The actual day’s events consisted of three runs in total. The 32 mile Ultra starting near Margam plus a 20 mile version and a half-marathon run that joined the ultra route at various points to complete the journey. My aim was to get to the point where the half-marathon joined the ultra route because Gail, Laura McCarthy & Adrian Braggar were running that version of the event and I intended us all to make our final triumphant descent from Y Darran to the Dare Valley Country Park finishing point together. I judged that meeting point to be at the 20 to 22 mile marker and hoped to get there by 12.30pm. That gave me four and a half hours to get there. But of course, all best laid plans depend on you performing on the day and after around 7 miles my leg started to really give me problems. I had pushed myself too much at the club’s monthly handicap race the previous Thursday, believing I had a one-time chance of winning- only to eventually come in 5th place and pull a muscle in the proceedings. Not that this was enough to make me pull out of this race, it was enough alongside the harsh terrain to slow down my progress when I should have been further along the trail. The run consisted of a series of massive undulating rises and falls that eventually kept going up, with so many twists and turns as you ascended and descended the sides of the valleys that it almost became impossible to know what direction you should be going in. I had been left by the majority of the runners, most passing me by or dropping out after reaching the first check point, so I was on my own for most of the day. The signage as well was pretty sparse so any reassurance that I was taking the correct path lead to a real sense of apprehension. Rarely do I allow myself to get into a negative state of mind so found myself singing my Ultra Marathon Man Song that I made up on the Glamorgan Coastal Ultra and have used on a number of occasions to inspire me to keep going and not give in. It’s an awful song by the way, with the only lyric being its title repeated until I drive myself insane. I thought of selling usage rights to Little Mix as their songs have similar properties! Anyway back to the run and, luckily, some paths crossed areas I already knew - including the trails around the Afan Forest were I had completed a 10k back in those warm summer days of July. Had it looked so bleak then? I asked myself as I head onwards and upwards. Mist sat on the paths and the sounds of the whirring wind turbines on the higher ridges added to the weird feelings that were affecting my mind. I eventually reached checkpoint 3 around 2.15pm, which I was told was the point that the half-marathon runners had joined the ultra trail and I was probably the last expected runner to be coming through (though this wasn’t actually the case). I had to make the final checkpoint within two hours not to find myself being removed from the race, so I replenished quickly and sped off along a treacherous stoney path that resembled a river by this point. The rain had actually stopped but the water running off the hills kept the brooks and paths full for the journey, while the temperature started to drop as the day grew older. The path was never ending and seemed to go on forever, until I finally emerged to see Checkpoint 4 across the other side of the Rhigos Mountain Road. Unfortunately, between that checkpoint and me was ‘The Bog Of Doom’ - a devilish area of deep water on top of shoe sucking mud with the odd grassy stump to cling on to. I could see the marshal waving to me but couldn’t believe what I was attempting to cross. I fell forward swimming at one point, while falling backward sitting on a muddy lump another time. It was crazy and exhausting and by the time I finally made it to the otherside I had planned my assassination of the organisers in every detail. This wasn’t a run and I’m sure that there must had been a track around this obvious death trap. Still, reaching the checkpoint at 3.50pm meant I was well within the cut off so I wasn’t going to hang about long and waste precious light. From there on the route took me through another windfarm to the Maerdy Reservoir, but my progress was still at a snail’s pace. I watched the waters on the reservoir darken and knew that was it, time for my head torch. The track I was on actually lead down to Maerdy, but I knew from the morning briefing (yes it is worth listening to them, people) to look out for some markers that would take you across a country path to the final destination. I caught a glimpse of them hidden in the darkness and made my way across yet more water filled deep troughs of rutted mud that may have not been a problem in daylight but in near pitch darkness threw up enormous challenges. I eventually came to familiar territory once again, the edges of Dare Valley Country Park but noticed a light behind me. Yes, another runner who soon caught up with me. She was on the 20 mile version of the run but was left behind by her fellow comrades to fend for herself, taking the wrong path almost to Meardy itself. She didn’t know the area so I suggested that we make the journey downhill together as I was aware what was around us but invisible to our eyes. She seemed happy to have the company and stayed behind me as we made our descent carefully forwards, rather than stepping over the high cliff of Y Darran on our right - the direction she thought she originally had to go! I decided not to tell her about her potentially fatal mistake. My body was starting to shiver uncontrollably as we slowly ran down the steep path. I knew the freezing temperature and swims in the ‘Bog Of Doom’ hadn’t helped my run at all but I knew that I had to keep going. Soon I could her a familiar voice shouting up through the darkness as we came closer to the bottom of the path. It was Fiona Davies alongside Gail, Laura & Ade waiting at the bottom gate and guiding us towards the finish line. I was feeling pretty rough by this point but wanted to make sure my unexpected ward made it down as well, so gave all my focus to the task in hand. We eventually made it down to the road where my wife and friends greeted me before jogging along to make the finish line in the courtyard of the Country Park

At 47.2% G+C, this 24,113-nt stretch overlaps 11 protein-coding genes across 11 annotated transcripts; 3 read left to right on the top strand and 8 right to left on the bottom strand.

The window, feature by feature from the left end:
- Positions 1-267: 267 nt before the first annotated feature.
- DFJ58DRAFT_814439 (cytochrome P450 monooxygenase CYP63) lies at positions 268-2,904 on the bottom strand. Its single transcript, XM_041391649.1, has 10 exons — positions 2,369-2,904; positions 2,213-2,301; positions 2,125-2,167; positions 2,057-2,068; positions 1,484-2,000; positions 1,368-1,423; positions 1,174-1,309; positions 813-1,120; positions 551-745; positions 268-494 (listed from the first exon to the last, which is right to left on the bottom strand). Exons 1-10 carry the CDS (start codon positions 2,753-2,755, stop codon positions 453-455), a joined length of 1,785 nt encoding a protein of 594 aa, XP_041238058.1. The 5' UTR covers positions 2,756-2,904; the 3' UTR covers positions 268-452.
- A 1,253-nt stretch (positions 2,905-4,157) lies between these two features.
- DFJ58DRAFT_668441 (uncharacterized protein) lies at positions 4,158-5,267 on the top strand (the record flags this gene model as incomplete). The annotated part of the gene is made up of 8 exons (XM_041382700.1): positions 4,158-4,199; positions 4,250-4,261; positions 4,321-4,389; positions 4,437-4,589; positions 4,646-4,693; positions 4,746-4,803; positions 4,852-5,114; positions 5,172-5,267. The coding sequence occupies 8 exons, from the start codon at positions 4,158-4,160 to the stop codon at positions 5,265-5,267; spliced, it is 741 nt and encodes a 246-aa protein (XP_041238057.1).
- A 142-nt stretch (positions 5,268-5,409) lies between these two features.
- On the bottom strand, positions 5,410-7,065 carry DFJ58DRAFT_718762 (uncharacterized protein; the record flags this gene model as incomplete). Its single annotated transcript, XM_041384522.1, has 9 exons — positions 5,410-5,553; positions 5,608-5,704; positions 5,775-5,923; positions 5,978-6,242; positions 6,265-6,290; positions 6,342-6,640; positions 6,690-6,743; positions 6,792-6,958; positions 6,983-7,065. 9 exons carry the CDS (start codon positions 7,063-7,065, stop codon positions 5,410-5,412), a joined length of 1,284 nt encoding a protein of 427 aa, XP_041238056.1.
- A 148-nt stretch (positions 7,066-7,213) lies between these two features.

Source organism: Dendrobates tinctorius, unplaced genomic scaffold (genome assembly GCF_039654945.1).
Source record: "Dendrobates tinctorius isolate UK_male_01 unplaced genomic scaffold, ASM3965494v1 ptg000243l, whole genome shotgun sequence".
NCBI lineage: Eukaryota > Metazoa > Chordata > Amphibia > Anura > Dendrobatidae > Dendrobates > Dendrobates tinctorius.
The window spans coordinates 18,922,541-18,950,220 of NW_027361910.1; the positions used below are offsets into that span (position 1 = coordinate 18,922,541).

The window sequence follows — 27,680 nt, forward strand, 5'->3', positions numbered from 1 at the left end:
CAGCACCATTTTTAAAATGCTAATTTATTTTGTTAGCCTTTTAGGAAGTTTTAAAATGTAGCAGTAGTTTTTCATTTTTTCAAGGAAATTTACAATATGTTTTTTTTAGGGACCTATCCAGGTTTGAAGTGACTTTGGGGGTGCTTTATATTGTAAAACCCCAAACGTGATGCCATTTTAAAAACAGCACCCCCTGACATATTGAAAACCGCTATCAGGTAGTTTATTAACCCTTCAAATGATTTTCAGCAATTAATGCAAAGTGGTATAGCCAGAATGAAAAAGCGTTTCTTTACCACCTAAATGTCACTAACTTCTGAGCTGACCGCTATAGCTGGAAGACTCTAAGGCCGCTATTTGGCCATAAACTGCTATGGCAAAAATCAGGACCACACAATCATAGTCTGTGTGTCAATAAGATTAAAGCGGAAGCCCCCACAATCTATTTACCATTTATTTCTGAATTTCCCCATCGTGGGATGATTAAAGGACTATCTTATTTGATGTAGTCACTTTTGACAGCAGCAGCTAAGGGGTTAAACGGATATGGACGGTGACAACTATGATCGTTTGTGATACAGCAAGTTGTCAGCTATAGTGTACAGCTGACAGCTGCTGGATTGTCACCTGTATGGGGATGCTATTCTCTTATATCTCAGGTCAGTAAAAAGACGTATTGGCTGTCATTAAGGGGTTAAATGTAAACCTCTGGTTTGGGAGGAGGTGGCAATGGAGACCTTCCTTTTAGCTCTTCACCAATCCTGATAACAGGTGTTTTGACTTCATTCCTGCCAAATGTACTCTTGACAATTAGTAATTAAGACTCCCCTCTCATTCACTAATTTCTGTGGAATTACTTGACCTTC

Buildings. I went into a nearby room and sat down with everybody placing heaters around me while removing my wet clothing. The race doctor said I was suffering from mild hypothermia and could slip into shock if I didn’t get out of my wet clothes so found myself being stripped naked before redressing in my spare clothes that Gail had got from the car. I couldn’t take on food so Laura & Gail packed our bags with the multitude of mince pies that were on offer and I tried to drink some warm coffee before being presented with my medal and t-shirt, but all I wanted to do was get home and sit in a hot bath. The lady I came down the last few miles came over, gave me a hug and thanked me for my help. I said it was no problem but still didn’t tell her how close she had come to taking a dive off the cliff edge. In the end the run had taken me 9:45:44 that in the scheme of things wasn’t my worst time for a mountain trail 32 mile run, beating my Vale Of Glamorgan Coastal Ultra time over the same distance, but it was the hardest due to the conditions and temperature. It took my body a while to recover, days not hours, which was something I had never experience before. It wasn’t sore or tired legs, it was like my body needed to start up again. A bit like starting up a car from cold and letting the engine warm through the interior. At that point I vowed I would never do such a run in the winter again. Christmas came and went and I had one more race to complete before the year was out. Before that though, Gail had her 100th parkrun to complete (which we celebrated on 28th December) and I had to get a few training runs under my belt to make sure my body was responding correctly. Originally, I had intended to sign up for the